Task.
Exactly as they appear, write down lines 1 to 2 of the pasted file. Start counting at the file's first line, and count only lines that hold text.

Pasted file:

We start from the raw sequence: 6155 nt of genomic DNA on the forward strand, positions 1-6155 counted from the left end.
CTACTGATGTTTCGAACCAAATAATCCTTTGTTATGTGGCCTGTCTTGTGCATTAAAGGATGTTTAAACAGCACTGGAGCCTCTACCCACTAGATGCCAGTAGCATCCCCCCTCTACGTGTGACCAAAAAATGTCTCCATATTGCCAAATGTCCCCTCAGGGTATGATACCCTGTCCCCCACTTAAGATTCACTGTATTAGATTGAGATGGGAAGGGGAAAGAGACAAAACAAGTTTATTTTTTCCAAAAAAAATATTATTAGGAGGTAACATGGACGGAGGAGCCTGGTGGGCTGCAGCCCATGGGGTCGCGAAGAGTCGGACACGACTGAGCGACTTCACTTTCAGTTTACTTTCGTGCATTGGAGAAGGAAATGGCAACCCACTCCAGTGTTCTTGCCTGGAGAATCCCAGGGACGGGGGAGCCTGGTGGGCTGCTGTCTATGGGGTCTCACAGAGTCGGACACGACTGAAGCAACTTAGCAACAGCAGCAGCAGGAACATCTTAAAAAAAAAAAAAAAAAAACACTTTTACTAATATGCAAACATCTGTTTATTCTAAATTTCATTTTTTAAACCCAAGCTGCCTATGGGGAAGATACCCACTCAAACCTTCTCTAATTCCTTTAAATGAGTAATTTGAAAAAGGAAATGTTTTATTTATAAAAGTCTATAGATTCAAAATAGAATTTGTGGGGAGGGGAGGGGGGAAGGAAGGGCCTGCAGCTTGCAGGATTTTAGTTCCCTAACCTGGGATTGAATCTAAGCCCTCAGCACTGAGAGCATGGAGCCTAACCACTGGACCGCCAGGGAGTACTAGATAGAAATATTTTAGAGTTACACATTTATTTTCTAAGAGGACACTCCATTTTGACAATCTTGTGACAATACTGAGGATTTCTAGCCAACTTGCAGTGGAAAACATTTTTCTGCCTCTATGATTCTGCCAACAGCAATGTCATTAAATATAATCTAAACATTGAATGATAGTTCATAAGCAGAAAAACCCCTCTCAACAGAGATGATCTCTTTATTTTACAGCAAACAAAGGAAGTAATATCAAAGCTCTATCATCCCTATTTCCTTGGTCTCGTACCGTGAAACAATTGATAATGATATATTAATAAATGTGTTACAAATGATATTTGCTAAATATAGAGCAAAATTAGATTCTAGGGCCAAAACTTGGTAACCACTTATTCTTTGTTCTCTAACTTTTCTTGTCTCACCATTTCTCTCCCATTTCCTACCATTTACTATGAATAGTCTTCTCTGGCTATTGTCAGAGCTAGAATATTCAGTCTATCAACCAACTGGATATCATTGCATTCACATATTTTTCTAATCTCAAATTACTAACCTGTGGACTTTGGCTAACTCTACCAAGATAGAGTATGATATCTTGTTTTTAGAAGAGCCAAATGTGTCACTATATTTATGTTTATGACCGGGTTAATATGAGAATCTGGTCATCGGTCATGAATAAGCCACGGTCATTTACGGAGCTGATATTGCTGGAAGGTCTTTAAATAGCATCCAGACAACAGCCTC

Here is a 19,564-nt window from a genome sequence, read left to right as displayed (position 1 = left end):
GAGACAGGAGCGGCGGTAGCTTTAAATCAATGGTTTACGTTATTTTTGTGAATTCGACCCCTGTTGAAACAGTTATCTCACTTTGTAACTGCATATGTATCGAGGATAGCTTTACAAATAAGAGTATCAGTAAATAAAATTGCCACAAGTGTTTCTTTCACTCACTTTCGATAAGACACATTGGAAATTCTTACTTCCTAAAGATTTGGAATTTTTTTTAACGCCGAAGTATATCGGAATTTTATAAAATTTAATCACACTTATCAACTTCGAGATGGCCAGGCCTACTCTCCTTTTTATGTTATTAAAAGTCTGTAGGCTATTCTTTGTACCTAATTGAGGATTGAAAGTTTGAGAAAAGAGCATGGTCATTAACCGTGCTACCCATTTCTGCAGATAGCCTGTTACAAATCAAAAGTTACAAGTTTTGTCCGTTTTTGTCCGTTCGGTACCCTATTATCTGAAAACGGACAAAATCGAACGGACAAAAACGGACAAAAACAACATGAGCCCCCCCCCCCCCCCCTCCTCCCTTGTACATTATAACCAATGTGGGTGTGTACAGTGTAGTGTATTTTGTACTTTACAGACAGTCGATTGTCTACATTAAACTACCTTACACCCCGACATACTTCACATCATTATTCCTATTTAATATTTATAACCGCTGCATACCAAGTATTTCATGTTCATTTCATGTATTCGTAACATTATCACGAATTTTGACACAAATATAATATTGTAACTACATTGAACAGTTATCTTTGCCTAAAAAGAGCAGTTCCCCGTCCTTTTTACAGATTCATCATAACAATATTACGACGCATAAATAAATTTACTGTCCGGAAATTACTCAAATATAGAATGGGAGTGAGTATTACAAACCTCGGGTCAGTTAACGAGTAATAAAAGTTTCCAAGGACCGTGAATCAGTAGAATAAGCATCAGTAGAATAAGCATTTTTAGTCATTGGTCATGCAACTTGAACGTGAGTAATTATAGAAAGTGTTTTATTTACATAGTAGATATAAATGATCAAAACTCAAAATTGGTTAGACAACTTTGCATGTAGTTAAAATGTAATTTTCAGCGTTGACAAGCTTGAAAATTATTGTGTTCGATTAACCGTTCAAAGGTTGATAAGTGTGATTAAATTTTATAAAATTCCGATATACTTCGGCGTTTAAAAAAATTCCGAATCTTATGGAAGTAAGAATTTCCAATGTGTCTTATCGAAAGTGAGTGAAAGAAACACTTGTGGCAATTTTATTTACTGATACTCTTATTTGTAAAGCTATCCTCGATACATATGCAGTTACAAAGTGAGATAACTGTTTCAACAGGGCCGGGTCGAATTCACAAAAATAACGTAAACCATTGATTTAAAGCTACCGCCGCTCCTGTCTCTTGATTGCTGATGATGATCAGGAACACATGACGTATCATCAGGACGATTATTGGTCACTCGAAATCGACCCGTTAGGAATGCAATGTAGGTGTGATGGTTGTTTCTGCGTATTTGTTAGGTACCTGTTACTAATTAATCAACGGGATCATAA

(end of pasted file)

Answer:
We start from the raw sequence: 6155 nt of genomic DNA on the forward strand, positions 1-6155 counted from the left end.
CTACTGATGTTTCGAACCAAATAATCCTTTGTTATGTGGCCTGTCTTGTGCATTAAAGGATGTTTAAACAGCACTGGAGCCTCTACCCACTAGATGCCAGTAGCATCCCCCCTCTACGTGTGACCAAAAAATGTCTCCATATTGCCAAATGTCCCCTCAGGGTATGATACCCTGTCCCCCACTTAAGATTCACTGTATTAGATTGAGATGGGAAGGGGAAAGAGACAAAACAAGTTTATTTTTTCCAAAAAAAATATTATTAGGAGGTAACATGGACGGAGGAGCCTGGTGGGCTGCAGCCCATGGGGTCGCGAAGAGTCGGACACGACTGAGCGACTTCACTTTCAGTTTACTTTCGTGCATTGGAGAAGGAAATGGCAACCCACTCCAGTGTTCTTGCCTGGAGAATCCCAGGGACGGGGGAGCCTGGTGGGCTGCTGTCTATGGGGTCTCACAGAGTCGGACACGACTGAAGCAACTTAGCAACAGCAGCAGCAGGAACATCTTAAAAAAAAAAAAAAAAAAACACTTTTACTAATATGCAAACATCTGTTTATTCTAAATTTCATTTTTTAAACCCAAGCTGCCTATGGGGAAGATACCCACTCAAACCTTCTCTAATTCCTTTAAATGAGTAATTTGAAAAAGGAAATGTTTTATTTATAAAAGTCTATAGATTCAAAATAGAATTTGTGGGGAGGGGAGGGGGGAAGGAAGGGCCTGCAGCTTGCAGGATTTTAGTTCCCTAACCTGGGATTGAATCTAAGCCCTCAGCACTGAGAGCATGGAGCCTAACCACTGGACCGCCAGGGAGTACTAGATAGAAATATTTTAGAGTTACACATTTATTTTCTAAGAGGACACTCCATTTTGACAATCTTGTGACAATACTGAGGATTTCTAGCCAACTTGCAGTGGAAAACATTTTTCTGCCTCTATGATTCTGCCAACAGCAATGTCATTAAATATAATCTAAACATTGAATGATAGTTCATAAGCAGAAAAACCCCTCTCAACAGAGATGATCTCTTTATTTTACAGCAAACAAAGGAAGTAATATCAAAGCTCTATCATCCCTATTTCCTTGGTCTCGTACCGTGAAACAATTGATAATGATATATTAATAAATGTGTTACAAATGATATTTGCTAAATATAGAGCAAAATTAGATTCTAGGGCCAAAACTTGGTAACCACTTATTCTTTGTTCTCTAACTTTTCTTGTCTCACCATTTCTCTCCCATTTCCTACCATTTACTATGAATAGTCTTCTCTGGCTATTGTCAGAGCTAGAATATTCAGTCTATCAACCAACTGGATATCATTGCATTCACATATTTTTCTAATCTCAAATTACTAACCTGTGGACTTTGGCTAACTCTACCAAGATAGAGTATGATATCTTGTTTTTAGAAGAGCCAAATGTGTCACTATATTTATGTTTATGACCGGGTTAATATGAGAATCTGGTCATCGGTCATGAATAAGCCACGGTCATTTACGGAGCTGATATTGCTGGAAGGTCTTTAAATAGCATCCAGACAACAGCCTC